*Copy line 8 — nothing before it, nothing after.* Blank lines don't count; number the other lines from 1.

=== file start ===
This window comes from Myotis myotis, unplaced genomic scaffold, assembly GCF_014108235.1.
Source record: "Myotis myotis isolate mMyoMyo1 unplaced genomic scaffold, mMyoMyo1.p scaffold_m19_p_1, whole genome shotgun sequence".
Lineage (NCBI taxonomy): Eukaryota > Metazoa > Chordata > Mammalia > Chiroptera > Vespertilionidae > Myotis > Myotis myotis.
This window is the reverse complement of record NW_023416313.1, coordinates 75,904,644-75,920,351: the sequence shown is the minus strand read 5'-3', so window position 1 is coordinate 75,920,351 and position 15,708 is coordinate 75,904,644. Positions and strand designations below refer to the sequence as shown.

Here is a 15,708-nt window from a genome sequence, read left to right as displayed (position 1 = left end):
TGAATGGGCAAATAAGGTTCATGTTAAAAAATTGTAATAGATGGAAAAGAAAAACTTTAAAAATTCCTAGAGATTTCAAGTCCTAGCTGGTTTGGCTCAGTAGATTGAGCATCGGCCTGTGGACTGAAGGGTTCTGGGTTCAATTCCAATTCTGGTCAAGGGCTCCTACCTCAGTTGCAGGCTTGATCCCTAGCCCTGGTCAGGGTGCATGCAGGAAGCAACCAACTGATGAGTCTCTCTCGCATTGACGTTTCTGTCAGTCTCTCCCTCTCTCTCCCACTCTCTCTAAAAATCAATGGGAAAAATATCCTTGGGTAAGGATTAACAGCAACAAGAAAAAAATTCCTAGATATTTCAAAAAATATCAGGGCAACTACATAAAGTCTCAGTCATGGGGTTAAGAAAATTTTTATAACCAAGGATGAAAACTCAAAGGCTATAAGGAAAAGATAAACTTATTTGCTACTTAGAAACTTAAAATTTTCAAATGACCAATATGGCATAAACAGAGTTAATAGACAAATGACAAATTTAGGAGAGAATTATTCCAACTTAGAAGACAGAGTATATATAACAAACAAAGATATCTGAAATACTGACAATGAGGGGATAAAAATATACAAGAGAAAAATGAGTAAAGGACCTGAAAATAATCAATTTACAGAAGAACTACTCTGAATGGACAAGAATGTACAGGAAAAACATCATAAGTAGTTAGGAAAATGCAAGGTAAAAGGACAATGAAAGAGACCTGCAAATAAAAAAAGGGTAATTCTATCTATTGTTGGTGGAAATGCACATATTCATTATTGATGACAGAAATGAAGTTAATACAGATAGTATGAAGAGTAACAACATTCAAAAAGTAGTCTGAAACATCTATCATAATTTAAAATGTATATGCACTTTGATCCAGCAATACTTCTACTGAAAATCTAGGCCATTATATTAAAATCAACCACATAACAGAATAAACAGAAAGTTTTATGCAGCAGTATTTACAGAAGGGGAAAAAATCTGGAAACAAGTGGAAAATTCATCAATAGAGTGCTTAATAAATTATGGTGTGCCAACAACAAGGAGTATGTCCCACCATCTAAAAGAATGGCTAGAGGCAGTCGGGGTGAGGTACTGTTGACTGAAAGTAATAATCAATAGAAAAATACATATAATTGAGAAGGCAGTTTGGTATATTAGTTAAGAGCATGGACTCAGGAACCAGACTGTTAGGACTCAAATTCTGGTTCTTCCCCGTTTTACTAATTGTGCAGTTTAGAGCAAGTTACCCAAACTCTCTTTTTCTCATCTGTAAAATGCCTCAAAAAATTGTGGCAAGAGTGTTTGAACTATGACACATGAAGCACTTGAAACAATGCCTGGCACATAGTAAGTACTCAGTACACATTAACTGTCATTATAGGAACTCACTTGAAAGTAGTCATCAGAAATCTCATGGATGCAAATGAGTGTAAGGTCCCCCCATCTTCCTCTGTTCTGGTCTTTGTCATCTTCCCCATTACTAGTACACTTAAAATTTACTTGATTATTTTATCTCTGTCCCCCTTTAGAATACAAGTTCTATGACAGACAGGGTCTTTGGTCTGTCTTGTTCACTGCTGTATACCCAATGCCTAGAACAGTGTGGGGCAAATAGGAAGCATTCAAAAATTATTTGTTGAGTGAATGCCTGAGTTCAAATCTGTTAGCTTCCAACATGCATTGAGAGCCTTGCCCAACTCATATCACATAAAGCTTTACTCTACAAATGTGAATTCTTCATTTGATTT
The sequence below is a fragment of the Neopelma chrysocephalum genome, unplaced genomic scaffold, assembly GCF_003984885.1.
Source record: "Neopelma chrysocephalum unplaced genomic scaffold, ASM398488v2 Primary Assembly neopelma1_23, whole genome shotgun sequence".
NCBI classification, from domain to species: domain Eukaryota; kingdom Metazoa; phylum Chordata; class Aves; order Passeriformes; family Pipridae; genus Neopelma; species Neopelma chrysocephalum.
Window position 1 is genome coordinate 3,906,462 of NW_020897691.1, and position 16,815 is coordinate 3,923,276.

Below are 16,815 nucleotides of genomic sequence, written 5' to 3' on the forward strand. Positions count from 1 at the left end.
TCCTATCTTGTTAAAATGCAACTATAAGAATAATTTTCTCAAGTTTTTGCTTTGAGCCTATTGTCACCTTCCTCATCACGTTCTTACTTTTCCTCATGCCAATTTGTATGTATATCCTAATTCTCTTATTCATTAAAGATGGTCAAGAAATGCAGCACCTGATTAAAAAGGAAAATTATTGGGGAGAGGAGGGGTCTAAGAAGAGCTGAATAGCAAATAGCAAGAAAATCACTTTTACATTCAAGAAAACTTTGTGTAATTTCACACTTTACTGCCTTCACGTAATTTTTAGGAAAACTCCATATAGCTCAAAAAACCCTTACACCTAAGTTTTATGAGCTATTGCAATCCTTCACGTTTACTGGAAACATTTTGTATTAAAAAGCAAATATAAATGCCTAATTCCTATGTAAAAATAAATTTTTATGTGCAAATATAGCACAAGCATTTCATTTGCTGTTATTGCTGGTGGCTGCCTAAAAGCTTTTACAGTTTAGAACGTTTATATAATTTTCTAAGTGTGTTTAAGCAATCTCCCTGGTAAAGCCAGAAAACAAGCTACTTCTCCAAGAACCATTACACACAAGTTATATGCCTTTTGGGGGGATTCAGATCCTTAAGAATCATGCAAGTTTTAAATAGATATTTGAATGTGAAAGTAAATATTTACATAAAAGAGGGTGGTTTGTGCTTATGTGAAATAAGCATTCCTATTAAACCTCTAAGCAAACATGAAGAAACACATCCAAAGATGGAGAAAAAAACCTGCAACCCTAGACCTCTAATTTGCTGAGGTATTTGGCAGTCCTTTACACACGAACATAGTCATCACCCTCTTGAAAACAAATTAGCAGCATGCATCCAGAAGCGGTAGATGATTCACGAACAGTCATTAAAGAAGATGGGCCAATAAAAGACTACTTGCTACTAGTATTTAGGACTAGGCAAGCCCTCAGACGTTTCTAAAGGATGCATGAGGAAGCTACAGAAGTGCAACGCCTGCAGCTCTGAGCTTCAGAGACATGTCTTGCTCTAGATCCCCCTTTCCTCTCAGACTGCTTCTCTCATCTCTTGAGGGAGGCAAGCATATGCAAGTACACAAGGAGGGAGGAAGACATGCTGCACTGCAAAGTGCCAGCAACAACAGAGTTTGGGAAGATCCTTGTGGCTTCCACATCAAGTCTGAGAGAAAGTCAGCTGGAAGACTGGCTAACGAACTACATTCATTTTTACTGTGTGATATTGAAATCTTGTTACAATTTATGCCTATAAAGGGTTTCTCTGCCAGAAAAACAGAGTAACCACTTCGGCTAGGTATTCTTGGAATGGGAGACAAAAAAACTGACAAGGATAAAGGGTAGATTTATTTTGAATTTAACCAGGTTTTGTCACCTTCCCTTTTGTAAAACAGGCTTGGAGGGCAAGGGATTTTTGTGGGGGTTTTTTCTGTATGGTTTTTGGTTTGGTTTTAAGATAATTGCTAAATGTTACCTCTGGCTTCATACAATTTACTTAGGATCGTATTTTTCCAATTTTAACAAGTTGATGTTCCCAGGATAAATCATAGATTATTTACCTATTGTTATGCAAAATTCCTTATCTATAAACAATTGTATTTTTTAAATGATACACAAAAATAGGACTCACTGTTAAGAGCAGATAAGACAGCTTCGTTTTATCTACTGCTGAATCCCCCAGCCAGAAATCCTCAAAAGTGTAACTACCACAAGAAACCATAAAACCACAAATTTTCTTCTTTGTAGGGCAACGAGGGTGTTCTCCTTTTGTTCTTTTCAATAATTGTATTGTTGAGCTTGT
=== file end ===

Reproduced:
Source record: "Neopelma chrysocephalum unplaced genomic scaffold, ASM398488v2 Primary Assembly neopelma1_23, whole genome shotgun sequence".